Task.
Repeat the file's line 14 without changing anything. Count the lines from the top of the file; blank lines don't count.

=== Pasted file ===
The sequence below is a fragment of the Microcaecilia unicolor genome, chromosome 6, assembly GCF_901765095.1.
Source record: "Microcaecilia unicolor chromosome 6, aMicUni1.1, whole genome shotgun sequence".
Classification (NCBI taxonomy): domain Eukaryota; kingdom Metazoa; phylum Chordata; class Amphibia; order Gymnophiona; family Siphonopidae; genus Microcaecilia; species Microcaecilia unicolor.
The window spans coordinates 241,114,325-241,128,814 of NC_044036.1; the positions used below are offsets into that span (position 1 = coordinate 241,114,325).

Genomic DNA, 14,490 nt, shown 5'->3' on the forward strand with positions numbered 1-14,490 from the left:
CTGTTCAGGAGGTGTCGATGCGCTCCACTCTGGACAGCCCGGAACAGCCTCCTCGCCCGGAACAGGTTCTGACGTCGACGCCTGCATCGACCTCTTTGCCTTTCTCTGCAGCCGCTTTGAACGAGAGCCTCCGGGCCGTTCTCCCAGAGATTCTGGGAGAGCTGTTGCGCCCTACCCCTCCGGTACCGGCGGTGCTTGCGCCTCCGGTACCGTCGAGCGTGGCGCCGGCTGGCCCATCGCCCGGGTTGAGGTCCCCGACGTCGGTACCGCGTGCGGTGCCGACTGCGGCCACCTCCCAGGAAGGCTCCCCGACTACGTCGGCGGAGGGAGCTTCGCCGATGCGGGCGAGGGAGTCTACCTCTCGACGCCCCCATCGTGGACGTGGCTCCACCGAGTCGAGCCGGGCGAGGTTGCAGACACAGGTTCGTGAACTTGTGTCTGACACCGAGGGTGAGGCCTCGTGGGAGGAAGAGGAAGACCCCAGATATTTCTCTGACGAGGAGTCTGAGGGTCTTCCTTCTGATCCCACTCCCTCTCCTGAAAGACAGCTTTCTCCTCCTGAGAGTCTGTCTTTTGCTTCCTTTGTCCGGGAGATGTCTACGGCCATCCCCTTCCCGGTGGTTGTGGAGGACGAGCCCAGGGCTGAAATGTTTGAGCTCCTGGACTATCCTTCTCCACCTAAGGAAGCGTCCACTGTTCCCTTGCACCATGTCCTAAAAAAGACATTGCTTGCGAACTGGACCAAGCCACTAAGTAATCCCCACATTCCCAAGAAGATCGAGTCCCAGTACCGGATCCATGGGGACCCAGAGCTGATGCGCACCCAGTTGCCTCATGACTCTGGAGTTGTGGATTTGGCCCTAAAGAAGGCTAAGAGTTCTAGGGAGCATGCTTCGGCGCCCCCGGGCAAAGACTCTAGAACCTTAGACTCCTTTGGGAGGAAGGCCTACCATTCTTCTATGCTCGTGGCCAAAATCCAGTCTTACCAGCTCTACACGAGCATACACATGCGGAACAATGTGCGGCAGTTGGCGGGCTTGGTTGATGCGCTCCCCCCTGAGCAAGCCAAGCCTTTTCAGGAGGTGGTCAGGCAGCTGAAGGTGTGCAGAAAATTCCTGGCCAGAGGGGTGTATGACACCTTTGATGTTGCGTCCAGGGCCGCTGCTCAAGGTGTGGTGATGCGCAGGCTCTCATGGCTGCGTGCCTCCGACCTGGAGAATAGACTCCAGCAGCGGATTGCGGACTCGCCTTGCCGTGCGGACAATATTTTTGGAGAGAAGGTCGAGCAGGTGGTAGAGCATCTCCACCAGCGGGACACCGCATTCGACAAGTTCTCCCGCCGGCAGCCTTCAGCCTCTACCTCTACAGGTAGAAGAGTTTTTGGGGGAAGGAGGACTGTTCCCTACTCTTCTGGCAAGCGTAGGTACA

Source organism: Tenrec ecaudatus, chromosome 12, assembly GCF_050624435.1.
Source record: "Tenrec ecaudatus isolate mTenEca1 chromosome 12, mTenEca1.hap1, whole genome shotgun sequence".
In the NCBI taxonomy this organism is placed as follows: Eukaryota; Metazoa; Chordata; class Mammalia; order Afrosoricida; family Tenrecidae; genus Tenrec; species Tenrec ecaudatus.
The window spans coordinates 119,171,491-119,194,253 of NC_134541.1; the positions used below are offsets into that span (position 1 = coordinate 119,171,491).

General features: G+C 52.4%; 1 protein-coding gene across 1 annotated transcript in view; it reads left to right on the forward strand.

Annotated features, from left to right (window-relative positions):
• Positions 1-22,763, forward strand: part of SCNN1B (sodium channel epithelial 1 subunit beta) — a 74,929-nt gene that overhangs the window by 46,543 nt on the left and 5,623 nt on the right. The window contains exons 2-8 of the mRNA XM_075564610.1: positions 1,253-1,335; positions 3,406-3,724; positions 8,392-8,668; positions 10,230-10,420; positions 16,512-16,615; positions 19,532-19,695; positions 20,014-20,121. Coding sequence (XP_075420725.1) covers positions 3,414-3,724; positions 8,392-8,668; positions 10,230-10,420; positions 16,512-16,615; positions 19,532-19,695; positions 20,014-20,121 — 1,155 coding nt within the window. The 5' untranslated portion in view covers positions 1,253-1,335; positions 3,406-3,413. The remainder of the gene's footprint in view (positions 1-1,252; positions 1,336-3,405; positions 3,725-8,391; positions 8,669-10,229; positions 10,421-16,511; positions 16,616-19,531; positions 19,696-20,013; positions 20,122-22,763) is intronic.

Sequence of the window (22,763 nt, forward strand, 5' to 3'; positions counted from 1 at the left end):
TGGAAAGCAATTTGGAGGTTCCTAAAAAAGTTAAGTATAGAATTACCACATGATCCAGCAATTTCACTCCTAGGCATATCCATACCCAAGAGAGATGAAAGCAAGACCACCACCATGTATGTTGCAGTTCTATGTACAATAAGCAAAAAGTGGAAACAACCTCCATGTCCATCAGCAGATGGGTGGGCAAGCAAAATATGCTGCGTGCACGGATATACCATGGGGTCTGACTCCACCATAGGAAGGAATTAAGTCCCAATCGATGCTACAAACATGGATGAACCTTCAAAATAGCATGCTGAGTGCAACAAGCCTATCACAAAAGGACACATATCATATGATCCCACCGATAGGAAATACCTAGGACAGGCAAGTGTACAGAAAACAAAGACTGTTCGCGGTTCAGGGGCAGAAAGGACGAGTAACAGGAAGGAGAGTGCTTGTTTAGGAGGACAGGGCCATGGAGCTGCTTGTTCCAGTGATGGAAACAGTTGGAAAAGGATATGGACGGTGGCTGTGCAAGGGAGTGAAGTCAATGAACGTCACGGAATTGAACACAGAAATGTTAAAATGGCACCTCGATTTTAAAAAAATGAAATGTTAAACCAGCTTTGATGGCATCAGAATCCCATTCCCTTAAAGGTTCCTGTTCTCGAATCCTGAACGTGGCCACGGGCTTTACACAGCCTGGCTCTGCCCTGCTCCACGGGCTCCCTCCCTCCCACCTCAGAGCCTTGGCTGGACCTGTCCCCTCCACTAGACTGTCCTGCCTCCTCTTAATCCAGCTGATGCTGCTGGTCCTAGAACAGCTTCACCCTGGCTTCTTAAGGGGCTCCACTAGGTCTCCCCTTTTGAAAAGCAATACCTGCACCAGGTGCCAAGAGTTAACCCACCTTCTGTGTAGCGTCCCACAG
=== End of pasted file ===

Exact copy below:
Sequence of the window (22,763 nt, forward strand, 5' to 3'; positions counted from 1 at the left end):